Experienced Family Lawyers Representing Clients in Same-Sex Divorces

In Canada, The Civil Marriages Act was enacted in 2005 to extend to same-sex couples the legal capacity to marry for civil purposes.  This was the last step in the long process to enable same-sex couples to marry in Canada.

The flip side of obtaining the right to marry is the right to divorce. This is where matters became complicated for same-sex couples who married in Canada but who later left Canada. As per the Divorce Act, in order to obtain a Canadian divorce, at least one of the spouses has to have lived in Canada for at least one (1) year – this is frequently referred to as the “residency requirement” or “one-year residency requirement”.

The Effect of the “Residency Requirement”

The “residency requirement” has been problematic for same-sex couples who came to Canada to marry because their own place of residence does not allow gays and lesbians to marry.  In effect, these people were stuck in marriage limbo if and when the marriage fell apart unless their home jurisdiction came to recognize same-sex marriage and divorce.

By way of example, recently we had a file wherein a lesbian couple came to our firm seeking a divorce. This couple resides in Louisiana, where same-sex marriage and divorce are not recognized.  However, the couple had come to Canada eight years ago specifically to marry.  The couple never resided in Canada.   This couple however could not end their marriage in Louisiana, because Louisiana did not recognize their same-sex marriage. Until Bill C-32 came into effect, they also could not divorce in Canada, because they did not meet the residency requirement of the Divorce Act.

Civil Marriage of Non-Residents Act

Parliament recognized the injustice of this conundrum and responded with a new divorce process set out in Bill C-32, the Civil Marriage of Non-Residents Act.  On August 16, 2013, the then Minister of Justice and Attorney General of Canada, Peter MacKay, announced:

With this Bill we have addressed an unfairness faced by couples who came to Canada to get married in good faith, but who then found they were unable to dissolve their marriage because their Canadian marriage is not recognized in their country or state of residence.

Clause 4 of Bill C-32 deals with “Dissolution of Marriage for Non-Resident Spouses” and, as set out in the summary for Bill C-32:

…establishes a new divorce process that allows a Canadian court to grant a divorce to non-resident spouses who reside in a state where a divorce cannot be granted to them because that state does not recognize the validity of their marriage.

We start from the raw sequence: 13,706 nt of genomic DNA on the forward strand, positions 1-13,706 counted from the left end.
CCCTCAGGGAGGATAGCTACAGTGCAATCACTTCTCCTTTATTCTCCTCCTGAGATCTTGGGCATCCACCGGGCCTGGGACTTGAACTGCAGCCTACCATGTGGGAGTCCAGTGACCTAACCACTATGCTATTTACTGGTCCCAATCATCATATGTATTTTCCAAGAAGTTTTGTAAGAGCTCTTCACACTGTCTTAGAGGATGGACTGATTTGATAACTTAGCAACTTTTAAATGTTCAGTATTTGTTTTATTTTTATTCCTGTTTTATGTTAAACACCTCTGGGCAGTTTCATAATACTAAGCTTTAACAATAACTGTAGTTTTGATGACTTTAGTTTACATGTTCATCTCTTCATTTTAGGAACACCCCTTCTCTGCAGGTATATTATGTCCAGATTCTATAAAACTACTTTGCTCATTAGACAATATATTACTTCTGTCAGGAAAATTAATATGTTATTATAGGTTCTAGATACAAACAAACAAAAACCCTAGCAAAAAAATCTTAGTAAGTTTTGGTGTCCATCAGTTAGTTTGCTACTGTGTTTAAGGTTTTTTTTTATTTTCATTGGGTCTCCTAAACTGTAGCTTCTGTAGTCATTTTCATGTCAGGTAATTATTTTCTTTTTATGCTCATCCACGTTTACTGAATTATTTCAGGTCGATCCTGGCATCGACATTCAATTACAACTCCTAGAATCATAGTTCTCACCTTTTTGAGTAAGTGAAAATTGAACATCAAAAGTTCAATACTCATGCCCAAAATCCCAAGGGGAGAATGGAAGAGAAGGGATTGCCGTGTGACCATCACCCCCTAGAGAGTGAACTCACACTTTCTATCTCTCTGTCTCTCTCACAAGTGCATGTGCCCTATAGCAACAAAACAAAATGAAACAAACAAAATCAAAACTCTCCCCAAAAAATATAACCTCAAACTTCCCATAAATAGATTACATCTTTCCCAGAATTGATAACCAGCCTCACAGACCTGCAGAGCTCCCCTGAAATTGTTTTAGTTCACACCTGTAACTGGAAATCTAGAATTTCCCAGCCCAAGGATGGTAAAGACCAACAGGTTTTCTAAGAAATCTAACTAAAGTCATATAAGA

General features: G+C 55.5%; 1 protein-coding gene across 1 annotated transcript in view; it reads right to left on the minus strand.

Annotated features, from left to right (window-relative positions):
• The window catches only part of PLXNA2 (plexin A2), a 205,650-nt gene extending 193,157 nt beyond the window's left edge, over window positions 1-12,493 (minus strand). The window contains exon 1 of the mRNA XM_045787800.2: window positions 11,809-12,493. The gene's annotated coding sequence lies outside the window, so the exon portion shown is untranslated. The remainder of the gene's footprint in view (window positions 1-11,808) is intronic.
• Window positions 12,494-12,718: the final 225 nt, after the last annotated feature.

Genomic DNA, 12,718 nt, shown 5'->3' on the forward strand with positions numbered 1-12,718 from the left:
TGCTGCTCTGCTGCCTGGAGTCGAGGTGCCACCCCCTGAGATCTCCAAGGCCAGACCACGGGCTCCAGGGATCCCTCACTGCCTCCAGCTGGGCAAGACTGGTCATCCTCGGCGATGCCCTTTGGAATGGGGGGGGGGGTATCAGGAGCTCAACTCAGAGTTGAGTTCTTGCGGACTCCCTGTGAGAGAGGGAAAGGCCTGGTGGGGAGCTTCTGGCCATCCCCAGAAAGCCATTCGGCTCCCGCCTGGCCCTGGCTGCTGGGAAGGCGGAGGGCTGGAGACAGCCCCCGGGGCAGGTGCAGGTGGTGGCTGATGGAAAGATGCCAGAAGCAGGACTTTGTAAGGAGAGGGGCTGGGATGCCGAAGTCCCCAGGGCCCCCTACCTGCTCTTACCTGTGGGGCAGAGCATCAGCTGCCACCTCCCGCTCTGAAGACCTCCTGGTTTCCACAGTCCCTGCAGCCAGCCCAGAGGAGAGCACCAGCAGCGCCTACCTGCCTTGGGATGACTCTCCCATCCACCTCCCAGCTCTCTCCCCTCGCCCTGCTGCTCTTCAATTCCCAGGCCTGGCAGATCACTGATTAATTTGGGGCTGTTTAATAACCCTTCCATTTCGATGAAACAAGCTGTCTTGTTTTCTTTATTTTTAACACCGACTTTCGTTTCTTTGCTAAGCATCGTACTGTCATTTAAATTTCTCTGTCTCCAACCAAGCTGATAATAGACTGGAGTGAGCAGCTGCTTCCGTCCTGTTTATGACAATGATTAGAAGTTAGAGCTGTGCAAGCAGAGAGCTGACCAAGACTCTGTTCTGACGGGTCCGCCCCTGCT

Essentially, with the passage of this Act, same-sex couples residing in jurisdictions where same-sex marriage is not recognized and who were married in Canada finally have the right to divorce in Canada. However, the process may be more complicated. Grounds for divorce are also more limited – the parties must have been separated for at least twelve months, which is the same time frame as heterosexual couples. 

For Assistance in Obtaining a Same-Sex Divorce in Canada, Contact our Family Law Lawyers at one of one Our Six Offices throughout Ontario

Legal advice is strongly recommended for any individual seeking to obtain a divorce in Canada pursuant to Bill C-32. Contact Gelman & Associates today to learn how our experienced family law lawyers can protect your rights and assets during separation and divorce. With six offices conveniently located throughout North York, downtown Toronto, Mississauga, Scarborough, Aurora and Barrie, we are easily accessible by transit and off-highway. Call us at (416) 736-0200 or 1-844-736-0200 or contact us online for a confidential initial consultation.

From the Blog

Latest posts from the Gelman & Associates blog

22

Interim Spousal Support and Child Support

An Ontario court recently considered a case where the mother sought interim child support and spousal support from the father. In granting the mother’s motion, the court outlined the factors that it must take into account when making an interim order for support.   What Happened? The parties were married in January 2005 and separated …


Read More
14

Ongoing Battle Over Whether Indigenous Law Should Apply over Ontario Family Law in Support Dispute Continues

We previously blogged about a contentious child support and spousal support dispute, in which an Indigenous father argued that band law should apply in lieu of Ontario family law where disputes involved Indigenous families. The original trial judge disagreed with the father’s position, and the father appealed further. The appeal is scheduled to be heard …


Read More
09

Variation of Support in The Face of a Separation Agreement

An Ontario court recently considered a spouse’s request to reduce the child support and spousal support obligations that had been set out in the parties’ separation agreement. What Happened? The parties began living together in June 1983, married in December 1985, separated in August 2009 and divorced in January 2012. The parties had three children …


Read More

Contact

Questions? Send us an email

Contact Form - Home
Sending